Blue Valentine's Got Lady Problems
When the MPAA handed Derek Cianfrances Blue Valentine an NC-17 rating this fall, cynics suggested that the so-called kiss of death was better publicity for the gently experimental marriage drama than anything famously crafty distributor Harvey Weinstein could buy. When the rating was reversed this monthdowngraded to an R without a single cut to the filmafter Weinstein himself reportedly appeared in front of the appeals board armed with a 200-page dossier of letters and arguments, as well as 3,000 tweets, it didnt seem so cynical to cite the controversy as a work of genius. Back when Weinstein bought the film, shortly after its Sundance premiere, it was just another tough-sell film festival indie. Now, on the eve of its release, Blue Valentine is the movie that was both hot enough to rankle the censors and beloved enough to make them change their mind.
To be sure, anyone looking for porn here will be disappointed: Blue Valentines stars only partially disrobe, and though their couplings are frank, theyre not explicit or gratuitous. In keeping with the rest of Cianfrances picture, Blue Valentines sex is both unimaginatively blunt and frustratingly obscured.
The story of how a couple travels from too-cute introduction to irreconcilable differences in just more than half a decade, this divorce movie begins with a childs scream. Frankie, the kindergarten-age daughter of Dean (Ryan Gosling) and Cindy (Michelle Williams), discovers her dog is missing while mom and dad are still asleep (she in bed, he slumped in last nights clothes in the living room). When Cindy later comes across the dogs corpse along the side of the road, the parents decide to ship Frankie to her granddads house for the night so they can bury the family pet and figure out how to break the news to their kid. With a rare night off from parenthood, Dean decides the time is right to cash in a gift certificate for a future-themed room at a pleasure hotel. Cmon, lets get drunk and make love, husband coaxes reluctant wife, then unsubtly announces the evenings make-or-break potential for their marriage. Pack your bags, babewere going to the future.
They get drunk, all right, but it becomes clear that theres a scant supply of love left between them. There was once a surplus: Cindys chance run-in with an ex-boyfriend at a liquor store on the way to the future touches off the first of many long flashbacks to Dean and Cindys early days, which Cianfrance weaves through the film to the end, ultimately dovetailing the couples wedding day with the last moments of their marriage. Dean was a working-class Brooklyn boy who caught a glimpse of Cindy, a pre-med student in the process of disentangling herself from a long-term boyfriend, and fell in love at first sight. Seen in halcyonic, highly saturated flashback (as opposed to the generally low-contrast, shades-of-blue present), Cindy and Deans relationship moves quickly from cloyingly quirky courtship ritual to a deep bond rushed by literal life-or-death drama and blinkered by lust. As past and present weave together, the deeper Cindy falls under Deans spell in the past, the more cruelly her present-day version rejects her husbands sexual advances.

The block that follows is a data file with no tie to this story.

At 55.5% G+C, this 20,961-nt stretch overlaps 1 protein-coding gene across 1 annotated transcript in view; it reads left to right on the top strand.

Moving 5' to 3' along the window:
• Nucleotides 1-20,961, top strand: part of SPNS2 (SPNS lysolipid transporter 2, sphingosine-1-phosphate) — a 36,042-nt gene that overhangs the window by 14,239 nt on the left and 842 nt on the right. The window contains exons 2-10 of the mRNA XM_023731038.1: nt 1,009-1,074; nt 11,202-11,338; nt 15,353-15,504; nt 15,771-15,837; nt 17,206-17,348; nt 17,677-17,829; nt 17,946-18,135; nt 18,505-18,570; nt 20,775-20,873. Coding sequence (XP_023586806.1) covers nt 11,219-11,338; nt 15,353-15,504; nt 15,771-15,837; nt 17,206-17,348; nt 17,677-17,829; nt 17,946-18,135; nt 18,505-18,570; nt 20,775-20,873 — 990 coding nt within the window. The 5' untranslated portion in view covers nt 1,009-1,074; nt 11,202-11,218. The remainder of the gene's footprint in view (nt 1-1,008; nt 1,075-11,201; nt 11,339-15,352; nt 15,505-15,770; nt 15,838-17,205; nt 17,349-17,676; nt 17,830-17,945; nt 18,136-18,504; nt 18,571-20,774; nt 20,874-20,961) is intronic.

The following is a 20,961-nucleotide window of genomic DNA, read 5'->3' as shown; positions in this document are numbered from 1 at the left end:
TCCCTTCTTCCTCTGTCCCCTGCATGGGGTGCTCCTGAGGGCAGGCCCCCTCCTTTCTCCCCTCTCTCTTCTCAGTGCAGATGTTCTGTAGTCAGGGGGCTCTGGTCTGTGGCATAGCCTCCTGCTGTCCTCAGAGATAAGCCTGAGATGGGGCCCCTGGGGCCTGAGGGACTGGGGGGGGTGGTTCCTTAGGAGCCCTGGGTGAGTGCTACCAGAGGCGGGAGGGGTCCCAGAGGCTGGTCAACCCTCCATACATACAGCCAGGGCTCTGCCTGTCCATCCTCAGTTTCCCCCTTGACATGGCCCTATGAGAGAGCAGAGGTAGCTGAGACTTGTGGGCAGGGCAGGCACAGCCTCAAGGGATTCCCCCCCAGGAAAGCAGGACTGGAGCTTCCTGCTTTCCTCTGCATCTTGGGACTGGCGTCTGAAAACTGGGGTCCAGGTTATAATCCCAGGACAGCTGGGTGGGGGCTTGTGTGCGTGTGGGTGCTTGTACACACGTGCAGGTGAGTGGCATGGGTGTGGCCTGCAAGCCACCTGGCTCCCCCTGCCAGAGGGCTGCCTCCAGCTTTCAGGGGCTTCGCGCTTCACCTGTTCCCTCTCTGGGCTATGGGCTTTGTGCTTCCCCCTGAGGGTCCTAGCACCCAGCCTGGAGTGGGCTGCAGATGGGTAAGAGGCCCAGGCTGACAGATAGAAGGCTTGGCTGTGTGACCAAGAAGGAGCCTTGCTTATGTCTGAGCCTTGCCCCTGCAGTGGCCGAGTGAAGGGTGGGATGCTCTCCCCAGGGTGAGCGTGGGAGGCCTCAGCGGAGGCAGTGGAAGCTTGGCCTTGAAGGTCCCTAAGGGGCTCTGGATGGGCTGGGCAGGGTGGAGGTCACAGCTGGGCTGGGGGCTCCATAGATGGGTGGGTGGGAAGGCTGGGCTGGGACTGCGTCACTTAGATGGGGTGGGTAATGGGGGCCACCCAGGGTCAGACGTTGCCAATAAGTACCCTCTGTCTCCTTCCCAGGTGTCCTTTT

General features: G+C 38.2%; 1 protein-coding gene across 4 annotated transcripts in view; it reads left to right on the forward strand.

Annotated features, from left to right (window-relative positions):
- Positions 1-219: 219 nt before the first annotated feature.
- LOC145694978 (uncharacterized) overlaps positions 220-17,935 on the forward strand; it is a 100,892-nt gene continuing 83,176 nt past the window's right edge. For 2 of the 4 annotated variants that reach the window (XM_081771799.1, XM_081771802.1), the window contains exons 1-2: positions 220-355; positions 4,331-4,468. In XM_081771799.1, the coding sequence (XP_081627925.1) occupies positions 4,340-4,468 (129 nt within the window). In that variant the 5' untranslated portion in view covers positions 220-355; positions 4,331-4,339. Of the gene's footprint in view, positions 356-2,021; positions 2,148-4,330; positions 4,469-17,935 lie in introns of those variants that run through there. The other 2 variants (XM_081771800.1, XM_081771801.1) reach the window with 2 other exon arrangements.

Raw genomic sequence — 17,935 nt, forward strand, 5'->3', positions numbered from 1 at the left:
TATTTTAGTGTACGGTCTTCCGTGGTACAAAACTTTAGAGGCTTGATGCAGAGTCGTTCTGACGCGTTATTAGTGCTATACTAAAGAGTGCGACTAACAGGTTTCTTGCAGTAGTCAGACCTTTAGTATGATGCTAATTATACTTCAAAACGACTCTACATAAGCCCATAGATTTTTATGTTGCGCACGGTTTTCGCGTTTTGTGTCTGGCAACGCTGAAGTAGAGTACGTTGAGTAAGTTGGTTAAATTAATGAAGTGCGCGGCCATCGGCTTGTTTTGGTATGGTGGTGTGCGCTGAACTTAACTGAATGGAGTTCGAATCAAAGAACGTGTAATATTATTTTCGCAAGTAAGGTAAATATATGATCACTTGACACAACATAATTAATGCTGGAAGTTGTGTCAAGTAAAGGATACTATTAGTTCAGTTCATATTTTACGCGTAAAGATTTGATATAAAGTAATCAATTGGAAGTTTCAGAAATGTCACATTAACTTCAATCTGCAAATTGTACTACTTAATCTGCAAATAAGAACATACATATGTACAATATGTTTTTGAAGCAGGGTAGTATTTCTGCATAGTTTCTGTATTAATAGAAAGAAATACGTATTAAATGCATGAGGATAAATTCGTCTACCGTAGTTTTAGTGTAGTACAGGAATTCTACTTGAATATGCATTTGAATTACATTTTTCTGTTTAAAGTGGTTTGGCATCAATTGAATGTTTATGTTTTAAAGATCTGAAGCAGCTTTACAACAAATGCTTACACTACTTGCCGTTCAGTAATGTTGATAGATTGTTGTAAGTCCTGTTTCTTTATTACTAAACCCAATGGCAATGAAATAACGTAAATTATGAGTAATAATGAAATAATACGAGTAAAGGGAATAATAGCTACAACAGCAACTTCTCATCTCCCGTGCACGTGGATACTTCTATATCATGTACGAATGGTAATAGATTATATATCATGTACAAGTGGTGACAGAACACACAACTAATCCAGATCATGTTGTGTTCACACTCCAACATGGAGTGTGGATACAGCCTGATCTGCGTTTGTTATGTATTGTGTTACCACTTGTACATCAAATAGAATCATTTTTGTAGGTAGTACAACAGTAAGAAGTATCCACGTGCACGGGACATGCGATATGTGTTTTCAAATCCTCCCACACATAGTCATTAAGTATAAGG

As is the case with other non-linear romances (the musicals Merrily We Roll Along and The Last Five Years come to mind, as does Gaspar Noés Irreversible), the emotional depth produced by the juxtaposition of the naive, idyllic beginning and the post-knowing, crushing end is Blue Valentines raison dêtre. Its a gimmick, but not necessarily a bad one: In the films final act, as the parallel tracks veer in wildly different tonal directions, Cianfrances montage increases in fluidity, and the crescendo it all comes to is effective, if over-reliant on Grizzly Bears ethereal score. Its an improvement over early scenes, when Cianfrances thesis on the evanescence of mutual adoration is too often spelled out in literal language.
Even when transparently plumbing for depth, Cianfrances film is frustratingly surface-bound in ways that reflect, if not out-and-out misogyny, then at least a lack of interest in imbuing his female character with the rich interior life and complicated morality he gives his male lead. Cindy is written as a cipher, inexplicably veering from indifferent to Dean to purringly hot for him (and not just himin an infuriating scene set in a womens clinic, Cianfrance gives us just enough information about Cindys past to be able to write her off as a tempestuous slut), and then back to uninterested. Williams performs Cindys enigmatic hot-and-cold routine as blankness. At the films emotional peaks, Cianfrances camera assumes Deans point of view, getting extremely close to the actress as if thats the way to capture the inner life thats invisible to the eyes of both husband and lens.
Do feelings just disappear, as Cindy puts it at one point, without a visible trace? If so, Blue Valentine may be an accurate, naturalistic portrait of what its like to be locked out of your lovers heart and head, but in contrast to Goslings hyper-expressive Dean, Cindys poker face reads as an imbalance. Its one thing that Dean has no clue who his wife really is, but, in a film that purports to study intimacy, the filmmaker could give us more of a glimpse. Without it, Cindy isnt just a heartbreakershes a villain.
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